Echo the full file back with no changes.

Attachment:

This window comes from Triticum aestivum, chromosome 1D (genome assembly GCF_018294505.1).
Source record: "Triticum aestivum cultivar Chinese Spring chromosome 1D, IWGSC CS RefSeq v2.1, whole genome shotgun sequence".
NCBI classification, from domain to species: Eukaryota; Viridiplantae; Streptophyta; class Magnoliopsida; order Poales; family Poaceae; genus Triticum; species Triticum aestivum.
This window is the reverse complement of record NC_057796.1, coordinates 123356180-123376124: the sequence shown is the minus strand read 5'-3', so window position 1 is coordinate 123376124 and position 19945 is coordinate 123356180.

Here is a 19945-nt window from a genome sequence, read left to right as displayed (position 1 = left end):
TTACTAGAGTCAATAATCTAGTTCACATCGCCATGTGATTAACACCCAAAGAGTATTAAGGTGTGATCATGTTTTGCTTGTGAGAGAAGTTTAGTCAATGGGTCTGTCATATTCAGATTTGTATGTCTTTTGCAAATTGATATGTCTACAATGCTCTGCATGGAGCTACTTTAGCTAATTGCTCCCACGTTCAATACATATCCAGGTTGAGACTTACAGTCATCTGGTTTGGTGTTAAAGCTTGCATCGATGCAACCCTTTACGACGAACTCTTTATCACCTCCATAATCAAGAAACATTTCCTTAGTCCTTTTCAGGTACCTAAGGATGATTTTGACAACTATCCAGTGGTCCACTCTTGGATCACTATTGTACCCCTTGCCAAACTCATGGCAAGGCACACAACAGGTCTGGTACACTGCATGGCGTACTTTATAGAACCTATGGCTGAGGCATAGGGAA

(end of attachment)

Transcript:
This window comes from Triticum aestivum, chromosome 1D (genome assembly GCF_018294505.1).
Source record: "Triticum aestivum cultivar Chinese Spring chromosome 1D, IWGSC CS RefSeq v2.1, whole genome shotgun sequence".
NCBI classification, from domain to species: Eukaryota; Viridiplantae; Streptophyta; class Magnoliopsida; order Poales; family Poaceae; genus Triticum; species Triticum aestivum.
This window is the reverse complement of record NC_057796.1, coordinates 123356180-123376124: the sequence shown is the minus strand read 5'-3', so window position 1 is coordinate 123376124 and position 19945 is coordinate 123356180.

Here is a 19945-nt window from a genome sequence, read left to right as displayed (position 1 = left end):
TTACTAGAGTCAATAATCTAGTTCACATCGCCATGTGATTAACACCCAAAGAGTATTAAGGTGTGATCATGTTTTGCTTGTGAGAGAAGTTTAGTCAATGGGTCTGTCATATTCAGATTTGTATGTCTTTTGCAAATTGATATGTCTACAATGCTCTGCATGGAGCTACTTTAGCTAATTGCTCCCACGTTCAATACATATCCAGGTTGAGACTTACAGTCATCTGGTTTGGTGTTAAAGCTTGCATCGATGCAACCCTTTACGACGAACTCTTTATCACCTCCATAATCAAGAAACATTTCCTTAGTCCTTTTCAGGTACCTAAGGATGATTTTGACAACTATCCAGTGGTCCACTCTTGGATCACTATTGTACCCCTTGCCAAACTCATGGCAAGGCACACAACAGGTCTGGTACACTGCATGGCGTACTTTATAGAACCTATGGCTGAGGCATAGGGAA